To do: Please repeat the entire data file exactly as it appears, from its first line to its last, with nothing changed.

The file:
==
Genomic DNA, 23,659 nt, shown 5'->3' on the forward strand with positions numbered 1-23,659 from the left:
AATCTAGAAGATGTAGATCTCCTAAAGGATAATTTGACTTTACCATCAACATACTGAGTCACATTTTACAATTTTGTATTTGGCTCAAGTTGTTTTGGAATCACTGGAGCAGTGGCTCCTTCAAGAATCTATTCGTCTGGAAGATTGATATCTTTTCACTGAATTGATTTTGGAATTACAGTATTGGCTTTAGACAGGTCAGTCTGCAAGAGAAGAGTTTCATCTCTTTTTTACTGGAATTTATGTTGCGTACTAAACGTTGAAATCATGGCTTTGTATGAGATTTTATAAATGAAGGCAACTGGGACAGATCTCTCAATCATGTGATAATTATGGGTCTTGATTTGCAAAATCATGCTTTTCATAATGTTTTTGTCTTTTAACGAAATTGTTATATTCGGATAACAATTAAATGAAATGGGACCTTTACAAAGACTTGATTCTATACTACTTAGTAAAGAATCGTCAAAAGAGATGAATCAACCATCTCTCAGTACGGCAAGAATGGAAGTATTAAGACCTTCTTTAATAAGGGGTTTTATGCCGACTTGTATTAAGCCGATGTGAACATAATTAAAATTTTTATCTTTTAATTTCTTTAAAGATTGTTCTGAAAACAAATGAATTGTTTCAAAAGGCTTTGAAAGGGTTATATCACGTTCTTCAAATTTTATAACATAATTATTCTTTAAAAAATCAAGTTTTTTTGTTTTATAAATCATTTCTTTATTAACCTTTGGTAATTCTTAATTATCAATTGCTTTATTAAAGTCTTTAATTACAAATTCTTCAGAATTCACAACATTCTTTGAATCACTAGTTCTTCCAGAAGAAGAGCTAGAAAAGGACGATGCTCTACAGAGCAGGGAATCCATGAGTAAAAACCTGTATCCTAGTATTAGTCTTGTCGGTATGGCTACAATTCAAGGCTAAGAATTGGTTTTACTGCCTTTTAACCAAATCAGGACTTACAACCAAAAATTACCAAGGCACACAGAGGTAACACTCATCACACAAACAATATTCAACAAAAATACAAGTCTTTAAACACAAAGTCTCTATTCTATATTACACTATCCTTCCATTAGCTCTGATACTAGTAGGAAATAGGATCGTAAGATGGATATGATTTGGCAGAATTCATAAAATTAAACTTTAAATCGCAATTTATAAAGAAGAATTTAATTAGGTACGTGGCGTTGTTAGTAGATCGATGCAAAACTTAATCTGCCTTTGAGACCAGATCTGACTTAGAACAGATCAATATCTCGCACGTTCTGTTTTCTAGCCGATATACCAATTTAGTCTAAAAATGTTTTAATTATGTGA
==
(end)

Genomic DNA, 23,659 nt, shown 5'->3' on the forward strand with positions numbered 1-23,659 from the left:
AATCTAGAAGATGTAGATCTCCTAAAGGATAATTTGACTTTACCATCAACATACTGAGTCACATTTTACAATTTTGTATTTGGCTCAAGTTGTTTTGGAATCACTGGAGCAGTGGCTCCTTCAAGAATCTATTCGTCTGGAAGATTGATATCTTTTCACTGAATTGATTTTGGAATTACAGTATTGGCTTTAGACAGGTCAGTCTGCAAGAGAAGAGTTTCATCTCTTTTTTACTGGAATTTATGTTGCGTACTAAACGTTGAAATCATGGCTTTGTATGAGATTTTATAAATGAAGGCAACTGGGACAGATCTCTCAATCATGTGATAATTATGGGTCTTGATTTGCAAAATCATGCTTTTCATAATGTTTTTGTCTTTTAACGAAATTGTTATATTCGGATAACAATTAAATGAAATGGGACCTTTACAAAGACTTGATTCTATACTACTTAGTAAAGAATCGTCAAAAGAGATGAATCAACCATCTCTCAGTACGGCAAGAATGGAAGTATTAAGACCTTCTTTAATAAGGGGTTTTATGCCGACTTGTATTAAGCCGATGTGAACATAATTAAAATTTTTATCTTTTAATTTCTTTAAAGATTGTTCTGAAAACAAATGAATTGTTTCAAAAGGCTTTGAAAGGGTTATATCACGTTCTTCAAATTTTATAACATAATTATTCTTTAAAAAATCAAGTTTTTTTGTTTTATAAATCATTTCTTTATTAACCTTTGGTAATTCTTAATTATCAATTGCTTTATTAAAGTCTTTAATTACAAATTCTTCAGAATTCACAACATTCTTTGAATCACTAGTTCTTCCAGAAGAAGAGCTAGAAAAGGACGATGCTCTACAGAGCAGGGAATCCATGAGTAAAAACCTGTATCCTAGTATTAGTCTTGTCGGTATGGCTACAATTCAAGGCTAAGAATTGGTTTTACTGCCTTTTAACCAAATCAGGACTTACAACCAAAAATTACCAAGGCACACAGAGGTAACACTCATCACACAAACAATATTCAACAAAAATACAAGTCTTTAAACACAAAGTCTCTATTCTATATTACACTATCCTTCCATTAGCTCTGATACTAGTAGGAAATAGGATCGTAAGATGGATATGATTTGGCAGAATTCATAAAATTAAACTTTAAATCGCAATTTATAAAGAAGAATTTAATTAGGTACGTGGCGTTGTTAGTAGATCGATGCAAAACTTAATCTGCCTTTGAGACCAGATCTGACTTAGAACAGATCAATATCTCGCACGTTCTGTTTTCTAGCCGATATACCAATTTAGTCTAAAAATGTTTTAATTATGTGA